Aloha Vishy! The World Chess Champion visits Hawaii (Part 2)

by ChessBase
8/30/2012 – During his recent stay in Hawaii Vishy Anand visited a scholastic tournament, thrilling the pants off the local students. There was a motivational speech, prizes, autographs. Our reporter Beau Mueller used the occasion to discuss the subject of chess in schools with someone who has recruited one and a half million students in 16,000 schools to take up the game.

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Aloha Vishy! The World Chess Champion visits Hawaii (Part 2)

Report by Beau Mueller

Waikiki was recently blessed to count among its visitors the World Chess Champion, Viswanathan Anand, his wife Aruna, and their sixteen-month-old son, Akhil. Lucky for me, I had the honor and privilege of conducting an interview with the World Champion at this extremely idyllic hotel. In our interview, we discussed many things, including his impressions of Hawai'i, a visit to a local scholastic tournament, his interest in astronomy and even the recent Pussy Riot incident. Part one was published here recently, we move on to part two...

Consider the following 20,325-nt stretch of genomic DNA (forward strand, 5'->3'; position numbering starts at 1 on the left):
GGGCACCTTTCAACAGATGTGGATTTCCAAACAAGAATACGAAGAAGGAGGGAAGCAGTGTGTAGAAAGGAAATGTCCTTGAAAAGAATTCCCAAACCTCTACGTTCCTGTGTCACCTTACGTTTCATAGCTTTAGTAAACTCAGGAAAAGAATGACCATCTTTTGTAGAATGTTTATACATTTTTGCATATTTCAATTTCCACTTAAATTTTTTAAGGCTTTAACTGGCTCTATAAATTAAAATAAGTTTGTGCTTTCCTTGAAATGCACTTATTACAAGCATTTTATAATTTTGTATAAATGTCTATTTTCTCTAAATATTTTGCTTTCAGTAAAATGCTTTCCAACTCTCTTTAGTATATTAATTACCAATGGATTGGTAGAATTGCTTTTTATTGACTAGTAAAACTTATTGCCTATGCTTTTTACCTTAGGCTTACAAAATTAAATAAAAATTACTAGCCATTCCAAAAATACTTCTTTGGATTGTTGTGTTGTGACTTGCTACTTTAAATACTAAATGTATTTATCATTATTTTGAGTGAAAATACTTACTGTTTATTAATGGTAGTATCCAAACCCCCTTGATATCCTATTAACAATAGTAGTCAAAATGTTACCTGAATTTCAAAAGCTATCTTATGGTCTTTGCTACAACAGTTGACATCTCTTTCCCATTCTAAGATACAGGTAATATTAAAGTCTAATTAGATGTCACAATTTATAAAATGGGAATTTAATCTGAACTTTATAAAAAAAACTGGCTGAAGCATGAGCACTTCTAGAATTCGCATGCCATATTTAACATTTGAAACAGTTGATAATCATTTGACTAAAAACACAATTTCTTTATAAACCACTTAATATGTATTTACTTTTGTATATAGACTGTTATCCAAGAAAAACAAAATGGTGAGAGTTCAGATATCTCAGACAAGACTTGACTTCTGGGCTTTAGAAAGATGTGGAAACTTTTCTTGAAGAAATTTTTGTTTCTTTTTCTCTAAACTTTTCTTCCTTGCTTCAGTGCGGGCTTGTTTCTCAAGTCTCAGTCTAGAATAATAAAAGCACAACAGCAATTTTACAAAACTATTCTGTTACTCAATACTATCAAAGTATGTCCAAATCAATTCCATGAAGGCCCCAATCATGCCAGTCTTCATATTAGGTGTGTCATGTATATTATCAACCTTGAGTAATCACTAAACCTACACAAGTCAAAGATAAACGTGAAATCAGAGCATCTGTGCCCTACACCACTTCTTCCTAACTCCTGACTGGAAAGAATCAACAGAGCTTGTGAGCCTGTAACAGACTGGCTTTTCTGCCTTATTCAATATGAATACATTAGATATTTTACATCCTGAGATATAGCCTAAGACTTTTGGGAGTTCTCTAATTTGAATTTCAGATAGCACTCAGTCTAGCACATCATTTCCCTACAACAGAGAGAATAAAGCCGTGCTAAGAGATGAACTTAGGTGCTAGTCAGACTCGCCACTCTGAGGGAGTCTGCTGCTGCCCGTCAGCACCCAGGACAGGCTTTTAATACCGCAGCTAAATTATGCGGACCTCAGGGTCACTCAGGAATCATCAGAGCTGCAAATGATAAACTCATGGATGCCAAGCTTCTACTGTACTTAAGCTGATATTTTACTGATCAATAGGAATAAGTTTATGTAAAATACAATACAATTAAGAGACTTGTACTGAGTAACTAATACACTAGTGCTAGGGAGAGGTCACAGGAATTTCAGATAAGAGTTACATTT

Beau Mueller: Yesterday, you visited a local scholastic tournament. How was that?

Vishy Anand: It was good fun. I mean it brought some memories back. I’ve gone to school tournaments myself. You understand the rush – the parents are sitting anxiously, the ones who are finished are restless and running around, the ones that are still playing are sitting and concentrating, and so on. It was nice. Also, I get to see this fairly often nowadays because I am myself promoting chess in schools in India, so we have competitions like this reasonably often. So I get to see similar things.